Fun and familiar: two words you could easily use to describe Star Wars: The Force Awakens. Despite its critical and commercial success at the box office last year, it certainly wasn’t without its detractors – those crying fowl at how the new characters, locations and story beats felt too much like a retread to things we’ve already seen before from the franchise. Those people were wrong, obviously – because the film was amazing – but the same criticism can be applied to its videogame adaptation, Lego Star Wars: The Force Awakens.
Developer Traveller’s Tales offers very little here in Lego Star Wars: TFA that we haven’t already seen before, enjoyed immensely and exhaustively content completed time and time again over the decade. The basic structure continues to work well for the series – as does TT Games’ trademark goofy humour – but it’s starting to feel a little well worn. But just because the game has little to offer in terms of surprises doesn’t mean it isn’t fun, that impossible to gauge metric by which we judge all of our entertainment on. In spite of its familiarity, it is a charming, constantly entertaining and family friendly game that shouldn’t be missed by any Star Wars fan.
Following the plot of the movie closely (not to mention a little prequel section taking you back to the Endor battle from Return Of The Jedi), Lego Star Wars: TFA lets you tackle some of the most memorable sections from the new film, albeit in adorable Lego form. You’ll be able to stalk through the desert wastes of Jakku, tear through the ground and skies of Starkiller Base and, of course, explore the forests of Takodana. This is a game that’s slavishly dedicated to fan service, constantly giving you collectables to hunt, wider universe characters to play as and poking fun at the lore and story at every opportunity it gets – it’s legitimately laugh-out-loud funny at times, and that can’t often be said about modern videogames.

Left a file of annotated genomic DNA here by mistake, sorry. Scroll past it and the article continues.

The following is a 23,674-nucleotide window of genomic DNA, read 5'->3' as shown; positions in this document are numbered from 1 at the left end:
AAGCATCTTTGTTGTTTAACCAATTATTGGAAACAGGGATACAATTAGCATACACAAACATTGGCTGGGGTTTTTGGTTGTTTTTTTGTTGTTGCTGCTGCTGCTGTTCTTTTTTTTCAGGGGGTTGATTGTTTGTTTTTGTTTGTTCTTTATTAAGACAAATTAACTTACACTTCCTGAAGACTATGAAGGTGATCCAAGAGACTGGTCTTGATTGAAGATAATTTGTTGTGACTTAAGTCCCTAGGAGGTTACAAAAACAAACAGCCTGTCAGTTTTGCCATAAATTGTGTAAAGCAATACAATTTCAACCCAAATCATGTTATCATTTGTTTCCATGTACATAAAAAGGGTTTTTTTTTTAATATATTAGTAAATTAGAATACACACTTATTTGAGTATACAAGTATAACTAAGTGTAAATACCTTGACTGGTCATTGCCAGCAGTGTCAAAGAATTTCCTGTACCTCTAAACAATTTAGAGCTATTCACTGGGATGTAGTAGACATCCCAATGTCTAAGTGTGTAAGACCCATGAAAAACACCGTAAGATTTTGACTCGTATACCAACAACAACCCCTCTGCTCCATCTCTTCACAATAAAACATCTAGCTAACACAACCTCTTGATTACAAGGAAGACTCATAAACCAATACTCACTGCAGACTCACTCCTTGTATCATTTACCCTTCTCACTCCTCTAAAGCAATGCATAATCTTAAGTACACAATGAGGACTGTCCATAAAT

For every time you may roll your eyes at yet another grate only small characters can crawl through or those times you’ll need a specific character to climb a ledge, it’ll find something that’ll have you smiling from ear to ear. As you stumble into Kylo Ren’s poster-covered teenage bedroom – a shine to everything Darth Vadar – or notice Rey’s ‘BB on Board’ sticker adorning the side of her land-speeder, Traveller’s Tales always finds a way to distract you from the sometimes monotonous task of smashing things down and building them back up again.
Admittedly there are a few new additions to the core and expected gameplay, but they don’t always work as intended. Boss fights have a habit of turning into tedious non-specific quick-time events, while the introduction of cover based shooting mechanics are a nice idea, they can sometimes spoil the pacing of an otherwise amazing level. But when you’re playing with another person – instead of letting the accursed AI assist you – they become less of an annoyance and more of a small speed bump before you can get onto your next adventure.
Perhaps that’s the key here, Lego Star Wars: TFA always feels like you’re taking part in a huge adventure. It’s a beautiful looking game, well polished and perfect if you want something to play with your kids. But if you’ve played a Lego game at any point in the last three years, just don’t expect it to offer anything substantial that you haven’t seen and enjoyed before. Then again, if you love Star Wars why are you still reading? Go get it already; you usually have to beg for this level of fan service from creators.